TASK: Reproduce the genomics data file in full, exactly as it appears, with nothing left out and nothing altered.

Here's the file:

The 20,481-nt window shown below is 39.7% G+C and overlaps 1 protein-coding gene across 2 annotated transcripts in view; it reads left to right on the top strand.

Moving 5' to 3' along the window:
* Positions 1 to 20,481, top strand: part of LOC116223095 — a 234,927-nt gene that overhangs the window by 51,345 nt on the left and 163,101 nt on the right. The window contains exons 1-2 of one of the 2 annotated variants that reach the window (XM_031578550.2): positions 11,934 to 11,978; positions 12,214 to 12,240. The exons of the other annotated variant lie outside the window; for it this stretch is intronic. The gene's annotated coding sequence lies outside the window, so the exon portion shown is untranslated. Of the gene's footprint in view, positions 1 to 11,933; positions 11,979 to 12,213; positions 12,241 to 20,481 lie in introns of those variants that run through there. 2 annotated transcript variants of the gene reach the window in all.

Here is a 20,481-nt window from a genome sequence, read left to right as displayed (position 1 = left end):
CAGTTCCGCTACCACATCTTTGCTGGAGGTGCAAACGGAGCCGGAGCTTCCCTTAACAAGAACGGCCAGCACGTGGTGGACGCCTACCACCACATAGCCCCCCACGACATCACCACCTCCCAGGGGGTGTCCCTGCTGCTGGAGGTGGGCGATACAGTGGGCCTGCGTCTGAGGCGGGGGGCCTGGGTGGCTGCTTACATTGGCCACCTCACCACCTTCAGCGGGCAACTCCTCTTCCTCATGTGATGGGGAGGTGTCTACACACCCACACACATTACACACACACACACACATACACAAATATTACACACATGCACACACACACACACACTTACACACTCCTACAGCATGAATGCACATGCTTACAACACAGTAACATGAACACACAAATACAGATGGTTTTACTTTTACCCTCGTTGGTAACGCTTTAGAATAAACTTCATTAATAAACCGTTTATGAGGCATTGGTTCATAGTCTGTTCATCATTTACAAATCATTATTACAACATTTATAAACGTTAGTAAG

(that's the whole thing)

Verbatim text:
The 20,481-nt window shown below is 39.7% G+C and overlaps 1 protein-coding gene across 2 annotated transcripts in view; it reads left to right on the top strand.

Moving 5' to 3' along the window:
* Positions 1 to 20,481, top strand: part of LOC116223095 — a 234,927-nt gene that overhangs the window by 51,345 nt on the left and 163,101 nt on the right. The window contains exons 1-2 of one of the 2 annotated variants that reach the window (XM_031578550.2): positions 11,934 to 11,978; positions 12,214 to 12,240. The exons of the other annotated variant lie outside the window; for it this stretch is intronic. The gene's annotated coding sequence lies outside the window, so the exon portion shown is untranslated. Of the gene's footprint in view, positions 1 to 11,933; positions 11,979 to 12,213; positions 12,241 to 20,481 lie in introns of those variants that run through there. 2 annotated transcript variants of the gene reach the window in all.

Here is a 20,481-nt window from a genome sequence, read left to right as displayed (position 1 = left end):
CAGTTCCGCTACCACATCTTTGCTGGAGGTGCAAACGGAGCCGGAGCTTCCCTTAACAAGAACGGCCAGCACGTGGTGGACGCCTACCACCACATAGCCCCCCACGACATCACCACCTCCCAGGGGGTGTCCCTGCTGCTGGAGGTGGGCGATACAGTGGGCCTGCGTCTGAGGCGGGGGGCCTGGGTGGCTGCTTACATTGGCCACCTCACCACCTTCAGCGGGCAACTCCTCTTCCTCATGTGATGGGGAGGTGTCTACACACCCACACACATTACACACACACACACACATACACAAATATTACACACATGCACACACACACACACACTTACACACTCCTACAGCATGAATGCACATGCTTACAACACAGTAACATGAACACACAAATACAGATGGTTTTACTTTTACCCTCGTTGGTAACGCTTTAGAATAAACTTCATTAATAAACCGTTTATGAGGCATTGGTTCATAGTCTGTTCATCATTTACAAATCATTATTACAACATTTATAAACGTTAGTAAG